Now Gertrude’s help was needed in earnest, and she did not fail. They were soon in possession of a nice little house of their own, with a garden about it, and no matter how much work she might have to do in the shop, everything in her own province of housekeeping was as well and carefully ordered as if Gertrude had no other business to occupy her time and thoughts. And Steffan, Gertrude and their little Dieterli lived simple, useful and contented lives and were a good example to all the neighborhood.
Now, to-day, Gertrude stood weeping by the window and looked across to the church-yard, where that very morning they had laid her good man. Now she must make her way alone; she had no one to help her, no one belonging to her except her two children, and for them she must work, for she never admitted for a moment that the orphaned Veronica was not hers to care for as well as her own little Dietrich.
She did not lose courage. As soon as the first benumbing effect of her sorrow had passed a little, she gazed up at the shining heavens and said to herself, “He who has sent this trouble will send me strength to bear it;” and in full trust in this strength she went to work, and seemed able to do more than ever.
Her property, outside of the little capital which her husband had laid by, consisted of her house, which was free from debt, and of which she could let a good part. The question was, whether she could carry on the remunerative business that her husband had been engaged in, until little Dietrich should be old enough to assume the direction of it, and pursue it as his father had done before him. Gertrude retained the services of a workman who had been employed by Steffan, and she herself did not relax her labors early and late, to oversee the work and keep all in running order.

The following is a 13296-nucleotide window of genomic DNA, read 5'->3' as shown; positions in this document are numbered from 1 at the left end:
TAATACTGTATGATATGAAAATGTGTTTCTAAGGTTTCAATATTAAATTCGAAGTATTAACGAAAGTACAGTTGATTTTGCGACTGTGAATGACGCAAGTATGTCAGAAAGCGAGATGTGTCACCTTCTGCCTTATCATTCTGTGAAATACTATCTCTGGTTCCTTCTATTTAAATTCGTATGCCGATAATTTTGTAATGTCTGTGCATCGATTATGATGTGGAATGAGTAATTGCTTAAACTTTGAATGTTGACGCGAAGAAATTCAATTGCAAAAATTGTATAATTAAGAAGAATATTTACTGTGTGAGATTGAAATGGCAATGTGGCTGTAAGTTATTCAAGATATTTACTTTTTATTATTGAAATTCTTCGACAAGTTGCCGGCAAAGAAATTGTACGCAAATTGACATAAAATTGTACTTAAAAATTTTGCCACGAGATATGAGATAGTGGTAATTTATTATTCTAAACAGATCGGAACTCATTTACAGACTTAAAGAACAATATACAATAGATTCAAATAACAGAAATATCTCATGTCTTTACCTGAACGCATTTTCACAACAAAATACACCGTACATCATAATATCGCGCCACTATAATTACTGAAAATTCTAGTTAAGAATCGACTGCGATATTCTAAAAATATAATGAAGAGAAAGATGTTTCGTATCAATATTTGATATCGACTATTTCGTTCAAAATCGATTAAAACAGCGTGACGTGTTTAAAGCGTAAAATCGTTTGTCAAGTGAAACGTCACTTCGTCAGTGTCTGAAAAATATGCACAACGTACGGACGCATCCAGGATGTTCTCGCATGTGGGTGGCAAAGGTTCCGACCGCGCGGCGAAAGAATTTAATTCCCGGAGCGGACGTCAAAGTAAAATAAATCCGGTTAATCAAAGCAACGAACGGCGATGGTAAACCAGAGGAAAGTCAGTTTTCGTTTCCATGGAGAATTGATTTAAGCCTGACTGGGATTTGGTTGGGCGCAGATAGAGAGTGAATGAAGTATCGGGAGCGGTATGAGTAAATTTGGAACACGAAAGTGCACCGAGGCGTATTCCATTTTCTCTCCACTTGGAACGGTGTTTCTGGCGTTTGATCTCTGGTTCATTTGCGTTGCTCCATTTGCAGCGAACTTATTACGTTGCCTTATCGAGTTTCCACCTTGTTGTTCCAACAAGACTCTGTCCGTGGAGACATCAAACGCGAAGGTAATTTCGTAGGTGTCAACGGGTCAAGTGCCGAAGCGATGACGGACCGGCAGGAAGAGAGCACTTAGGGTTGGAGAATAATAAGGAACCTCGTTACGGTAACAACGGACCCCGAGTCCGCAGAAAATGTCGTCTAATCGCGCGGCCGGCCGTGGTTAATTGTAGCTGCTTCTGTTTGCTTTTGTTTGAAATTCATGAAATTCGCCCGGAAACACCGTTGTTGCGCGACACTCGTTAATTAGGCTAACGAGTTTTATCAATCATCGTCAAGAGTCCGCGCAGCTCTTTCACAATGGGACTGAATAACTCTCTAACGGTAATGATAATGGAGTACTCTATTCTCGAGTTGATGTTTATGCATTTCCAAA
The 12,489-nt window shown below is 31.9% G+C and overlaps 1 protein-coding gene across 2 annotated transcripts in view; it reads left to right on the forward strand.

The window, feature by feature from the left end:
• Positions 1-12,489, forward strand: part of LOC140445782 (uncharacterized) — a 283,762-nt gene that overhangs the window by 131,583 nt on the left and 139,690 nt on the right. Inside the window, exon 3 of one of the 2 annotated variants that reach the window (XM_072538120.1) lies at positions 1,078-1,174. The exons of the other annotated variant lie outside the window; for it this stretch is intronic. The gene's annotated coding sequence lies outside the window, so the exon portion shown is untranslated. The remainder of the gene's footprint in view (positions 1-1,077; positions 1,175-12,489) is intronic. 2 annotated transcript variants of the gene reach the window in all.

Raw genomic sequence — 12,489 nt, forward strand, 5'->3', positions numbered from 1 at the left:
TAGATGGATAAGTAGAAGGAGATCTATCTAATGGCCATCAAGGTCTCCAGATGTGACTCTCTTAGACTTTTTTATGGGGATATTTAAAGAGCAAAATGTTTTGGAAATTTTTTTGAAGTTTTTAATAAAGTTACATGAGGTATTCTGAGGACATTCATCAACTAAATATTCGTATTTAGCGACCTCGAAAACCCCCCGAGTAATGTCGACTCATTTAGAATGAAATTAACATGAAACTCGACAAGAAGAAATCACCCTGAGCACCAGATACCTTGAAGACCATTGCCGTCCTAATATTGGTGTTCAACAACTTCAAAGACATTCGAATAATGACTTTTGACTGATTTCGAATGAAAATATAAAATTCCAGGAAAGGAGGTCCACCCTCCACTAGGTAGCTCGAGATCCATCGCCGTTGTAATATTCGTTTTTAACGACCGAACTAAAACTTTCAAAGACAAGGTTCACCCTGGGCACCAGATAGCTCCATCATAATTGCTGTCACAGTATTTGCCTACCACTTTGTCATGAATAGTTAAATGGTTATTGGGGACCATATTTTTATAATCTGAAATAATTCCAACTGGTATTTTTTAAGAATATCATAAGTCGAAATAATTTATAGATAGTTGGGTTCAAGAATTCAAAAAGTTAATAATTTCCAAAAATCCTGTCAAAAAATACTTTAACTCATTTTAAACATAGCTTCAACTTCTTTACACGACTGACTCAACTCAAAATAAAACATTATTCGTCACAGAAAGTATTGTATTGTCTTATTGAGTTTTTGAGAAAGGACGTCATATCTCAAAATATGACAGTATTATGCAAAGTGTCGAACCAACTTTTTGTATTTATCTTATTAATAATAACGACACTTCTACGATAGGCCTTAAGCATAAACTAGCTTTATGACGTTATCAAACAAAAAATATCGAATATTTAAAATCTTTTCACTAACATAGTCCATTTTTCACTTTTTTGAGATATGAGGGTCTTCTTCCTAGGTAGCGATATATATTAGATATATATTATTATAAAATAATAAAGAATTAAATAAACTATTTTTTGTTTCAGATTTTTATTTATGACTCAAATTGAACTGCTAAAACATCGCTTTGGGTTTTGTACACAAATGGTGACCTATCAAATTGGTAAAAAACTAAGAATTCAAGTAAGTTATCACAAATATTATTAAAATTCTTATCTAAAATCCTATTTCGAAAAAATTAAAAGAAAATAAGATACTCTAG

For the first few weeks after her mother’s death little Veronica sat every evening weeping silently by herself in a dark corner of the room. When Gertrude found her thus grieving, she asked kindly what ailed her, and again and again, she received only this sorrowful answer,
“I want my mother.”
Gertrude drew the child tenderly towards her, caressing her, and promising her that they would all go together some day to join her mother, who had only gone on before, that she might get strong and well again. And gradually this second mother grew to take the place of her own, and no game, no amusement could draw the loving child away from Gertrude’s side. Only Dietrich could succeed in enticing her to go with him now and then.
The lad’s love for his mother showed itself in a louder and more demonstrative manner. He often threw his arms about her neck, crying passionately,
“My mother belongs to me and to nobody else.”
Then Veronica’s brows would knit over her flashing eyes, until they formed a long straight line across her face. But she did not speak. And Gertrude would put one arm about the boy’s neck and the other about the little girl’s, and say,